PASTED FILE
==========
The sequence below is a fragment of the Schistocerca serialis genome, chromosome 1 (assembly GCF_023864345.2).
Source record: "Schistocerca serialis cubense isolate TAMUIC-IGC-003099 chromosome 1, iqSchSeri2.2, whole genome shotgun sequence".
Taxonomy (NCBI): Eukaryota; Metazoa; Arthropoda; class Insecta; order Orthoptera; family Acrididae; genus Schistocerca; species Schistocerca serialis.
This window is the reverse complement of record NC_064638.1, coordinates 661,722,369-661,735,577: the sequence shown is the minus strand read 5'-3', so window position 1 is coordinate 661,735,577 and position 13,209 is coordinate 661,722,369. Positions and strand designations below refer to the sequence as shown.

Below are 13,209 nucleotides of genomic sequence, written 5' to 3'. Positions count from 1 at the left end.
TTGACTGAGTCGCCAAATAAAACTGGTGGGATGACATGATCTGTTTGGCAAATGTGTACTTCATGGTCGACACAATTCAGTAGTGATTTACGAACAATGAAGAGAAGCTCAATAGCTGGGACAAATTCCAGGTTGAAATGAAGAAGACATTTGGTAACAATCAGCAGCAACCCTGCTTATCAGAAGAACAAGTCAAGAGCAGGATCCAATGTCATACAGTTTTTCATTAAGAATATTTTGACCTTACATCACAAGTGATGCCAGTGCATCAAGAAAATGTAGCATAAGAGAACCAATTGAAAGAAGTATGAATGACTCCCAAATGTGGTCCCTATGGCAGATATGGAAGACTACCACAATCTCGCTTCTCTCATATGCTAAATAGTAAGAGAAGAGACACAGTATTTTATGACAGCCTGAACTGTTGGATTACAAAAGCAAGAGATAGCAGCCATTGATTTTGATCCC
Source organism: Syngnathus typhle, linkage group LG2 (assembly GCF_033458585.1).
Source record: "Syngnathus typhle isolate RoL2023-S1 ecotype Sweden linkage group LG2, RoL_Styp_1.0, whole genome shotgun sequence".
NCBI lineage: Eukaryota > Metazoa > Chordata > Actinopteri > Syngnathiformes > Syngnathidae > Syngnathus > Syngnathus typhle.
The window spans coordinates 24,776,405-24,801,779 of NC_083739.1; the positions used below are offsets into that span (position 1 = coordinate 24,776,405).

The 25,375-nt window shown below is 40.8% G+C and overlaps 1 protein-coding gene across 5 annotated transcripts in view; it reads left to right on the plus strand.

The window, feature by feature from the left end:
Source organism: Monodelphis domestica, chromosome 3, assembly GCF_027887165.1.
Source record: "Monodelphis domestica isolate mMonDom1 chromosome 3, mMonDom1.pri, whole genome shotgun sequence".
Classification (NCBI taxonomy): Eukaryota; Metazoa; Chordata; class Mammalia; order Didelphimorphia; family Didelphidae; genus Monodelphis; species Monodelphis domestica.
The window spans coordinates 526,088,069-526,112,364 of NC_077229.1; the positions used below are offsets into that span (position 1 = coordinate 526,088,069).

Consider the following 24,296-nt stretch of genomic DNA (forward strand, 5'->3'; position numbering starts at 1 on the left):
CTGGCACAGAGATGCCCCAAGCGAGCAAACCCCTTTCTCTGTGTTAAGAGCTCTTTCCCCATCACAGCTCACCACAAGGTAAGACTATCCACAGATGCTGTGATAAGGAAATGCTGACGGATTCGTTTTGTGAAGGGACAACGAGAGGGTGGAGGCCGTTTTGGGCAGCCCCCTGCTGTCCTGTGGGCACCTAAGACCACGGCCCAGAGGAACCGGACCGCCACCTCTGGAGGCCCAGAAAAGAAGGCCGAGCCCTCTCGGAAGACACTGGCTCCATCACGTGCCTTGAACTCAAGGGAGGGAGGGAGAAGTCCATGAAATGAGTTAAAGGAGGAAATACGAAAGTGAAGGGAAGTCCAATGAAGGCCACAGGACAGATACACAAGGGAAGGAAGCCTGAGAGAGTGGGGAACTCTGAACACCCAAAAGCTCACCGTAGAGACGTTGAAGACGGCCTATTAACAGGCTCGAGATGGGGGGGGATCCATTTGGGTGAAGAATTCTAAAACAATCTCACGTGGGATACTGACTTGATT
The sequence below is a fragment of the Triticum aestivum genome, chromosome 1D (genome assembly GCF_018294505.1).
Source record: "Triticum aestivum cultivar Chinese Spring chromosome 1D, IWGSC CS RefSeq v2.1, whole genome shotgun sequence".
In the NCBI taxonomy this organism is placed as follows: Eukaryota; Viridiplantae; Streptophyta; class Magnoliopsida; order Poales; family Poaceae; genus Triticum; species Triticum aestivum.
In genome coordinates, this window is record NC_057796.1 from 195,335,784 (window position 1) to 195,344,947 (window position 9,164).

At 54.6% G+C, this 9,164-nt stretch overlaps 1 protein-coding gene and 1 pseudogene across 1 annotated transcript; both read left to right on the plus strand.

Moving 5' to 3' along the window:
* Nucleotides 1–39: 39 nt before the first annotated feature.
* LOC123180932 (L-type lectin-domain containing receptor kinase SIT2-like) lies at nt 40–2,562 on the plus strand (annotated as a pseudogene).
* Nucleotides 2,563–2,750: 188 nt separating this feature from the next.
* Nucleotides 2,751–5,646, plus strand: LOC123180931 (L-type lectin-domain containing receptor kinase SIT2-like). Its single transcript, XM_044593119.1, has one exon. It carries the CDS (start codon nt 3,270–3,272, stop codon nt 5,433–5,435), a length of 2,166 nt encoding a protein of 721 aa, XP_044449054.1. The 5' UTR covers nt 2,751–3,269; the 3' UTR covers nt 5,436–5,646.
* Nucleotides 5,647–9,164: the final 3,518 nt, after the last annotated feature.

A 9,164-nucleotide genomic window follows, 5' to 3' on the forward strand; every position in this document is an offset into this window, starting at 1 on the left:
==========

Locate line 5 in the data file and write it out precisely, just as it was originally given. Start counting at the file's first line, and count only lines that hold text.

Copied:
Below are 13,209 nucleotides of genomic sequence, written 5' to 3'. Positions count from 1 at the left end.